“Developments in international markets and exploitation of unconventional hydrocarbons may lead to an increasing divergence of prices in the EU compared to those in other major industrial economies such as the U.S.A. where shale gas is now an increasing energy source,” it warned.
A moratorium on fracking?
Citing figures from the International Energy Agency, the Commission noted that electricity prices for industry in European countries belonging to the Organisation for Economic Cooperation and Development rose by an average 38 percent in real terms between 2005 and 2012, while they fell by 4 percent in the U.S. Thanks to shale gas development in the U.S., it added, gas prices for industry in the U.S. in 2012 were at one point less than one quarter of their level in Europe.
Where the debate heads next will depend on how successfully the advocates of fracking can counter the concerns of environmental campaigners.
In response to environmentalists’ worries, France, which along with Poland is estimated to have some of the largest recoverable shale gas reserves in Europe, has imposed a moratorium on fracking, as has Bulgaria. Other countries, including the Netherlands and Luxembourg, have suspended drilling for shale gas.
But Europe’s worsening economic crisis is likely to put pressure on politicians for a change of tack. A serious downturn in Europe’s chemicals industry, with all the related activities that depend on it, would send shockwaves through European economies similar to those caused by the decline in Europe’s car industry.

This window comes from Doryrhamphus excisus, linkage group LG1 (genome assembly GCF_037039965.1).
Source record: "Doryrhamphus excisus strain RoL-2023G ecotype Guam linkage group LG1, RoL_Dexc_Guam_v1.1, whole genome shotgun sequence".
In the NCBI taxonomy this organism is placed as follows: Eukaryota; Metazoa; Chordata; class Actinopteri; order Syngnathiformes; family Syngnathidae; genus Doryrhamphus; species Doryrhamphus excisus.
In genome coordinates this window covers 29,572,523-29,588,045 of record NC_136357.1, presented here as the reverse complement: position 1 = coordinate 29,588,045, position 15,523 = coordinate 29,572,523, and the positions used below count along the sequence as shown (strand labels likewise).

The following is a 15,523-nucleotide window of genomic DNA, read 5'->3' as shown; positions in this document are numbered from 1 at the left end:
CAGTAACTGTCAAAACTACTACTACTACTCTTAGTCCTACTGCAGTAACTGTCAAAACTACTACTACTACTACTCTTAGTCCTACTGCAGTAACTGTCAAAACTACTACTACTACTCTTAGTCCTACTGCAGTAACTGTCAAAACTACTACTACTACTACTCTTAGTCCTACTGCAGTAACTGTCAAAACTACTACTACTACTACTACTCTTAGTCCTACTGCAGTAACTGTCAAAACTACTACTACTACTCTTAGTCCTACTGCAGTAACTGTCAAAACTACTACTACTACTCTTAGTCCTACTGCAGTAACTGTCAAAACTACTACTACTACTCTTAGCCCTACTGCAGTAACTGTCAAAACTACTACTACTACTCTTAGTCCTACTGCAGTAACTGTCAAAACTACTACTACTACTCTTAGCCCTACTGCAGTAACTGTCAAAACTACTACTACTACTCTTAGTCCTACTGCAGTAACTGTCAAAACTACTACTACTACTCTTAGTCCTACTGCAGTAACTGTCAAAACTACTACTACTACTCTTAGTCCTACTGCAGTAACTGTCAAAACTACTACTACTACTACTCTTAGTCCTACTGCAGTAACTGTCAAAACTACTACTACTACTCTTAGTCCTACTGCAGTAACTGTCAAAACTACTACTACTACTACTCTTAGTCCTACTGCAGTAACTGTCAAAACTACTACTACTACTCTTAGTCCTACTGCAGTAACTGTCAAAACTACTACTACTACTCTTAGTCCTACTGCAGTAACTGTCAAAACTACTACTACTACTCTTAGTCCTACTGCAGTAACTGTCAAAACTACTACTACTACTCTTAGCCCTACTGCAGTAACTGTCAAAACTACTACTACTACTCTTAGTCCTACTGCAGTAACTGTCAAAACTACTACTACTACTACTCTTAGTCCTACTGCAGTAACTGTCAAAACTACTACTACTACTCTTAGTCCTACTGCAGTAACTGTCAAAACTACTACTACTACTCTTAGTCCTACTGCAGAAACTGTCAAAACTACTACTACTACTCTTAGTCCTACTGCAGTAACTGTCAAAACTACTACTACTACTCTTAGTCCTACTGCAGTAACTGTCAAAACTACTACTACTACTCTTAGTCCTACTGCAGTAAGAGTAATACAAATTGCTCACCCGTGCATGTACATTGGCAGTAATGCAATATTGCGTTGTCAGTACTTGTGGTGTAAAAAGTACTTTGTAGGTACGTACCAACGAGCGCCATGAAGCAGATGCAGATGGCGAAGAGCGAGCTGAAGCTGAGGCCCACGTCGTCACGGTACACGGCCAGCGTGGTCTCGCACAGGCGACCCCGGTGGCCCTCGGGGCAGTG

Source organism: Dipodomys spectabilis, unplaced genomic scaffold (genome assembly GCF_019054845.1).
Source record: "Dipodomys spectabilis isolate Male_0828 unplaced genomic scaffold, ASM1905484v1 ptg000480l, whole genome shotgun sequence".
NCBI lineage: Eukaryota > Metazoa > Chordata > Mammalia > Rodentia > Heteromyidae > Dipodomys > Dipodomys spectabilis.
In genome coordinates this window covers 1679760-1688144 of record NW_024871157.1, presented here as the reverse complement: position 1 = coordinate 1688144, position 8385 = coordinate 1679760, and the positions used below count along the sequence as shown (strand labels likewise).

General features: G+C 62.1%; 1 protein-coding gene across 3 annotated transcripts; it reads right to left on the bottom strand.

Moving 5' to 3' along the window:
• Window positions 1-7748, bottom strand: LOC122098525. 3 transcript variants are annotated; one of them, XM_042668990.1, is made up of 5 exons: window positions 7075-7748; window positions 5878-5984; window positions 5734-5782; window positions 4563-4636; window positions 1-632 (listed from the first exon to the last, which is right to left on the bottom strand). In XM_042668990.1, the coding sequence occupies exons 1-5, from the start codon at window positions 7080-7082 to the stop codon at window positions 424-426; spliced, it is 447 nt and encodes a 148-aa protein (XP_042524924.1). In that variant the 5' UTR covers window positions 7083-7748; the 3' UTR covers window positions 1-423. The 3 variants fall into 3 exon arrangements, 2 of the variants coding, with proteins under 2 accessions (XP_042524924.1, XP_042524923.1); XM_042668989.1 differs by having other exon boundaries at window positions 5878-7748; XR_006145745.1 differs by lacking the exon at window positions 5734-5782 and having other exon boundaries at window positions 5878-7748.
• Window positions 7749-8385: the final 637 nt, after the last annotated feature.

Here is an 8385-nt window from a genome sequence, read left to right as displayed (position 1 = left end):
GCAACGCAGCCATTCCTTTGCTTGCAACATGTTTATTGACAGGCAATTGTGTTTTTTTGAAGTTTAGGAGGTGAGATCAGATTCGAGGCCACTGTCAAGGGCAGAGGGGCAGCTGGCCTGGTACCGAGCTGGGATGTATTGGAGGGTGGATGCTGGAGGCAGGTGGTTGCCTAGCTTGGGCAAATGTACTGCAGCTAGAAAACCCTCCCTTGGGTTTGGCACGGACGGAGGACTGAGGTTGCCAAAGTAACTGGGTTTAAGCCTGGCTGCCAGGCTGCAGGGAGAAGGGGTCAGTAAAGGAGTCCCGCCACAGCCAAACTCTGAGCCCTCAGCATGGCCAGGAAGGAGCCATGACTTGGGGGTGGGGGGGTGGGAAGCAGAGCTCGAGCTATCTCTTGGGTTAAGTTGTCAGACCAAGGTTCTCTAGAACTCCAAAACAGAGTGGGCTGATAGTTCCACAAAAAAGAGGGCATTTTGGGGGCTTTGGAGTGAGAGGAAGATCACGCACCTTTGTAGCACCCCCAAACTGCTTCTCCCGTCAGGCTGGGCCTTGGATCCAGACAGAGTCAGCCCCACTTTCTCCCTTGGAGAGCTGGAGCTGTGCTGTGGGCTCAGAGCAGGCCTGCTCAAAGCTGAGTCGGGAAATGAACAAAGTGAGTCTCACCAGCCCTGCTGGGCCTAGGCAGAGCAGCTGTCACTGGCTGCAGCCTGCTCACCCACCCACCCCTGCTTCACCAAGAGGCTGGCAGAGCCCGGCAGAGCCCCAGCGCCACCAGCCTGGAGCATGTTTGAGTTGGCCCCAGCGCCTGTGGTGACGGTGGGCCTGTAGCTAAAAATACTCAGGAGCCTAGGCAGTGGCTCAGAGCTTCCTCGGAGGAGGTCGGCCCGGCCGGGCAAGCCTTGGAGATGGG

Natural gas as a “bridging fuel”
Attitudes may be changing. In the U.K., the government recently followed up on an environmental study of shale gas exploitations by lifting a moratorium on fracking as part of a drive to stimulate energy investments and reduce dependence on gas imports. In France, the president of French employers association Medef, Laurence Parisot, has added her voice to a growing chorus of calls for the French government to follow suit.
Despite the objections of environmental campaigners, a growing number of opinion-formers are coming forward to argue in favour of cleanly produced shale gas as a “bridge fuel” that can provide a lower-carbon alternative to coal pending further efforts to reduce energy consumption and develop alternative energy resources.
“Together with increased energy efficiency, the clean use of shale gas is our best option for mitigating global warming in the near term,” says Elizabeth Muller, co-founder and executive director of Berkeley Earth, an independent body based in Berkeley, California.
Last year, Berkeley Earth published an analysis of 200 years of temperature readings which it said demonstrated that global warming is caused by human activity, and it is now campaigning for action to curb carbon emissions. Muller argues that current best-practice fracking methods avoid contamination of local water supplies and keep methane leakage below 1 percent. She favours putting the ball back in the environmentalists’ court by challenging them to support clean fracking as a positive way to counter global warming.